A bipartisan delegation of American lawmakers arrived in Taiwan on Wednesday (April 5), embarking on a trip that is likely to further enflame escalating tensions between China and the US.
It was the third stop on the delegation’s east Asia tour, with the group previously visiting US allies South Korea and Japan.
“Being here I think sends a signal to the Chinese Communist Party that the United States supports Taiwan and that we’re going to harden Taiwan,” said Rep. Michael McCaul, a Texas Republican, who heads up the Foreign Affair Committee. “We want them to think twice about invading Taiwan.”
The delegation will meet with senior government officials in Taipei from Thursday through Saturday, according to the American Institute in Taiwan. The US does not have an embassy in Taiwan.
Why was Taiwan’s president in the US this week?
The trip comes on the heels of a meeting between US House speaker Kevin McCarthy and Taiwanese president Tsai Ing-wen at the Ronald Reagan Presidential Library in California.
McCarthy invited the Taiwanese leader as a means by which to signal his unwavering support for the island nation.
“I want to make it clear that the United States stands by you and will protect you,” McCarthy said, before clarifying, “We protect Taiwan by arming and training them—and by being prepared to defend them if necessary.”
The Chinese government condemned the meeting as a “provocation,” and accused the US of violating the One-China policy, a decades-old agreement between the US and China in which Washington has only unofficial ties with Taiwan.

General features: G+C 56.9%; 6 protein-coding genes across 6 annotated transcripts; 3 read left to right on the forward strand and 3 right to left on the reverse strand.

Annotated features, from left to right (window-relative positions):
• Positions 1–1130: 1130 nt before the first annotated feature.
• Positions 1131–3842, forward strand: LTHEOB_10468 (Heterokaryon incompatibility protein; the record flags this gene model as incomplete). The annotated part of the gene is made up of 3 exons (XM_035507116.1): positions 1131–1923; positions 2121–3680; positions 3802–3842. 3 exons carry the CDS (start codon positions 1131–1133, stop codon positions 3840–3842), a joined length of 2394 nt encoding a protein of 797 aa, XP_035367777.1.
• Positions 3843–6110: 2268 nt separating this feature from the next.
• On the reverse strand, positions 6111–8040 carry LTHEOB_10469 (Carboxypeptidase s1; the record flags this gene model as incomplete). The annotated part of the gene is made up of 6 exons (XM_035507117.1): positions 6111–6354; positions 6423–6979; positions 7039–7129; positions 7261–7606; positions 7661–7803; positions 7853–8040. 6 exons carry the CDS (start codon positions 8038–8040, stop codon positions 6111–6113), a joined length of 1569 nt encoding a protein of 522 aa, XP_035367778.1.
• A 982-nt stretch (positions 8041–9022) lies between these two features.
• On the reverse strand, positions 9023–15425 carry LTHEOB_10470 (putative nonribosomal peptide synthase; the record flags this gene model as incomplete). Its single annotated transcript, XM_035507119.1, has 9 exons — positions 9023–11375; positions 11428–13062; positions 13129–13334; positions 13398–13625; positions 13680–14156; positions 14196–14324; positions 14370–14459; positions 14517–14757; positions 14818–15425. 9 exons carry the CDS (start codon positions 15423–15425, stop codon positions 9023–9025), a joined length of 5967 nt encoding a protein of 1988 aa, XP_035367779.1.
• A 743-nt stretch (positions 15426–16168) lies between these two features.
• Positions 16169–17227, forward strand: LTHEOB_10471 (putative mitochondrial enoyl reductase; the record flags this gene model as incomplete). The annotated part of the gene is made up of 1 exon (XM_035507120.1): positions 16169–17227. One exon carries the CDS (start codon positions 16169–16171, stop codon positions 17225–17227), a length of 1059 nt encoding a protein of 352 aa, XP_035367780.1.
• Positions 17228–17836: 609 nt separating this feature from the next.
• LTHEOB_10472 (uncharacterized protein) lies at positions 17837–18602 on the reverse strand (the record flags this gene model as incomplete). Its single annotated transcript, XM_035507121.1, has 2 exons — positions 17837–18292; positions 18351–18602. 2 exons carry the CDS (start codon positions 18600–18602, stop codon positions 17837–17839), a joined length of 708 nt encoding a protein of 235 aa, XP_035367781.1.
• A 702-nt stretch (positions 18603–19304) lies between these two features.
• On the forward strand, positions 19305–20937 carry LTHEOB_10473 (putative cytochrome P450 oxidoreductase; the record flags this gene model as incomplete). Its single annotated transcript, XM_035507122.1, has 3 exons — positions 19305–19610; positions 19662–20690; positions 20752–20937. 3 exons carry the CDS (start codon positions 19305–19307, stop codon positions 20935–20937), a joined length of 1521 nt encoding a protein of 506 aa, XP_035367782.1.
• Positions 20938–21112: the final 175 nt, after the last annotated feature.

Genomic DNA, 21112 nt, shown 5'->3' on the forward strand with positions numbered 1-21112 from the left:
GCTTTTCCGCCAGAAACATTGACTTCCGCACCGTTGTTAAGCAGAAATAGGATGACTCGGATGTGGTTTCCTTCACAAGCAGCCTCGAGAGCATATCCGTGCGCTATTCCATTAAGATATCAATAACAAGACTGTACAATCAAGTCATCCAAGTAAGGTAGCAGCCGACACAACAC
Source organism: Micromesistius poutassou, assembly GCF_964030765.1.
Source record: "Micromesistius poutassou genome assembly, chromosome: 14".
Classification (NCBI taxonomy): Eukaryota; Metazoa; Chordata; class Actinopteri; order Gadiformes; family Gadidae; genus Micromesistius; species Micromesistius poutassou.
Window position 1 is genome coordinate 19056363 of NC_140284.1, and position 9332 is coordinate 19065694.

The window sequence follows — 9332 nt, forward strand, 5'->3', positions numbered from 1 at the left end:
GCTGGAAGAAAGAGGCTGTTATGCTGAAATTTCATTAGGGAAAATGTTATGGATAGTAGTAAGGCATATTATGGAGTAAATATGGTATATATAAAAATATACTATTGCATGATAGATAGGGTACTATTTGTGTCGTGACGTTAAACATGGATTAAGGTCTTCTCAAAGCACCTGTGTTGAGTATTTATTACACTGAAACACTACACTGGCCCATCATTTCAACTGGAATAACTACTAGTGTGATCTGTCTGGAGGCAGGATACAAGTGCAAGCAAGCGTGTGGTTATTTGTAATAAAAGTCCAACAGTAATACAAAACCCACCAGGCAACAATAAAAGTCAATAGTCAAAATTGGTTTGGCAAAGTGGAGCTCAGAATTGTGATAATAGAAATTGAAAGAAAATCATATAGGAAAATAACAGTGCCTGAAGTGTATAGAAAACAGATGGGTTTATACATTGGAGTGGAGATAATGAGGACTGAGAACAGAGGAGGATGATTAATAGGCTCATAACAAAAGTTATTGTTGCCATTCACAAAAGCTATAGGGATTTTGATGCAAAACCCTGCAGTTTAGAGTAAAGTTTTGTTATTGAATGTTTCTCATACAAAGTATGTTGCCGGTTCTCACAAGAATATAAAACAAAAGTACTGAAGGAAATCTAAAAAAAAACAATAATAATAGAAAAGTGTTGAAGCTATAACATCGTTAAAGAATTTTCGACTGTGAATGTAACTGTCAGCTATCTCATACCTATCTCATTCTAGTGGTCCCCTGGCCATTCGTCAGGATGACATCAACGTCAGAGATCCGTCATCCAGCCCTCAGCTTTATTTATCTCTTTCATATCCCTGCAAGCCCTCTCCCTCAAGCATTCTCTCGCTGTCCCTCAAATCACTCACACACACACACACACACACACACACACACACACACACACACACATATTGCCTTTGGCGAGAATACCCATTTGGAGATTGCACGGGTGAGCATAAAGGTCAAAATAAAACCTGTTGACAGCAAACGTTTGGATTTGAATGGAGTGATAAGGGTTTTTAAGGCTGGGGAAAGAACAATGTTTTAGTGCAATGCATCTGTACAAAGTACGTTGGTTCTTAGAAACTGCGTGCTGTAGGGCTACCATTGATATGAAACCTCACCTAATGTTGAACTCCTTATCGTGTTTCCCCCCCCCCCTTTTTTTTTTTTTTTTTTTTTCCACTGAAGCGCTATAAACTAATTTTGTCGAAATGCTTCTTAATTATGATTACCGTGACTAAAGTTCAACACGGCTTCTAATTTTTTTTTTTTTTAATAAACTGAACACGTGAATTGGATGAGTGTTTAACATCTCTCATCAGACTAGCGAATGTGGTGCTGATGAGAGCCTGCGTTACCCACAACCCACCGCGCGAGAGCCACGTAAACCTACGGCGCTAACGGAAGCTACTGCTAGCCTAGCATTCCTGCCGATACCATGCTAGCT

“In response to the seriously wrong acts of collusion between the United States and Taiwan, China will take resolute and effective measures to defend national sovereignty and territorial integrity,” the Chinese Foreign Ministry said in a prepared statement.
Biden has broken decades of precedence on Taiwan
President Biden has stated four separate times since 2021 that the US military would defend Taiwan in the event of a Chinese invasion. And, each time, his advisors have said that this statement does not contradict existing American international policy.
They are referring to a law passed in 1979 that requires the US to provide Taiwan with the means to defend itself against an invasion. But the difference between sending arms and sending soldiers is a big one, especially as far as China is concerned.
Chinese foreign ministry spokeswoman Mao Ning said that Biden’s remarks, “severely violate the important commitment the US made not to support Taiwan independence, and send a seriously erroneous signal to Taiwanese separatist independence forces,” condemning the US president’s most recent comments on the issue.
Chinese leader Xi Jinping has also not minced words on Biden’s stance, warning the US president in a July call that “those who play with fire eventually get burned.”
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